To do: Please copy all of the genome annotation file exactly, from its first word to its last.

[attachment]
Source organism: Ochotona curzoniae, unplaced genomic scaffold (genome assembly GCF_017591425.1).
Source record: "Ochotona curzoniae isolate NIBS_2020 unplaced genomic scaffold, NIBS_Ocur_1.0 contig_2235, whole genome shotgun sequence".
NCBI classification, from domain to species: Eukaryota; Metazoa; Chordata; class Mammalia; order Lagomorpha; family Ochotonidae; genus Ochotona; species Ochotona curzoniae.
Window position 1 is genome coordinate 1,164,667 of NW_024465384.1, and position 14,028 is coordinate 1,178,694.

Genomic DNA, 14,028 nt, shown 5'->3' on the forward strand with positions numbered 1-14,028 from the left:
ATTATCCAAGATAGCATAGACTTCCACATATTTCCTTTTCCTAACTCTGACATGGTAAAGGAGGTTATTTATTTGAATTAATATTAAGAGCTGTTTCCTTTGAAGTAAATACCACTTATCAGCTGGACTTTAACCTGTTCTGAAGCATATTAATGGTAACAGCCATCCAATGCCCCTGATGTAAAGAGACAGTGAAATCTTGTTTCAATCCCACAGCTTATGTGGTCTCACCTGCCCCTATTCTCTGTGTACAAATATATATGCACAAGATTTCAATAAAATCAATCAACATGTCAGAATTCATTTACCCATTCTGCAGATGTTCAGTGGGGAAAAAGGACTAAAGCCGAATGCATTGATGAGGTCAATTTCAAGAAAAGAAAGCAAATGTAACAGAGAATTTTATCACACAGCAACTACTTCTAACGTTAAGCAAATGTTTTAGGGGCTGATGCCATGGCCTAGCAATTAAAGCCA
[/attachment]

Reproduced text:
Source organism: Ochotona curzoniae, unplaced genomic scaffold (genome assembly GCF_017591425.1).
Source record: "Ochotona curzoniae isolate NIBS_2020 unplaced genomic scaffold, NIBS_Ocur_1.0 contig_2235, whole genome shotgun sequence".
NCBI classification, from domain to species: Eukaryota; Metazoa; Chordata; class Mammalia; order Lagomorpha; family Ochotonidae; genus Ochotona; species Ochotona curzoniae.
Window position 1 is genome coordinate 1,164,667 of NW_024465384.1, and position 14,028 is coordinate 1,178,694.

Genomic DNA, 14,028 nt, shown 5'->3' on the forward strand with positions numbered 1-14,028 from the left:
ATTATCCAAGATAGCATAGACTTCCACATATTTCCTTTTCCTAACTCTGACATGGTAAAGGAGGTTATTTATTTGAATTAATATTAAGAGCTGTTTCCTTTGAAGTAAATACCACTTATCAGCTGGACTTTAACCTGTTCTGAAGCATATTAATGGTAACAGCCATCCAATGCCCCTGATGTAAAGAGACAGTGAAATCTTGTTTCAATCCCACAGCTTATGTGGTCTCACCTGCCCCTATTCTCTGTGTACAAATATATATGCACAAGATTTCAATAAAATCAATCAACATGTCAGAATTCATTTACCCATTCTGCAGATGTTCAGTGGGGAAAAAGGACTAAAGCCGAATGCATTGATGAGGTCAATTTCAAGAAAAGAAAGCAAATGTAACAGAGAATTTTATCACACAGCAACTACTTCTAACGTTAAGCAAATGTTTTAGGGGCTGATGCCATGGCCTAGCAATTAAAGCCA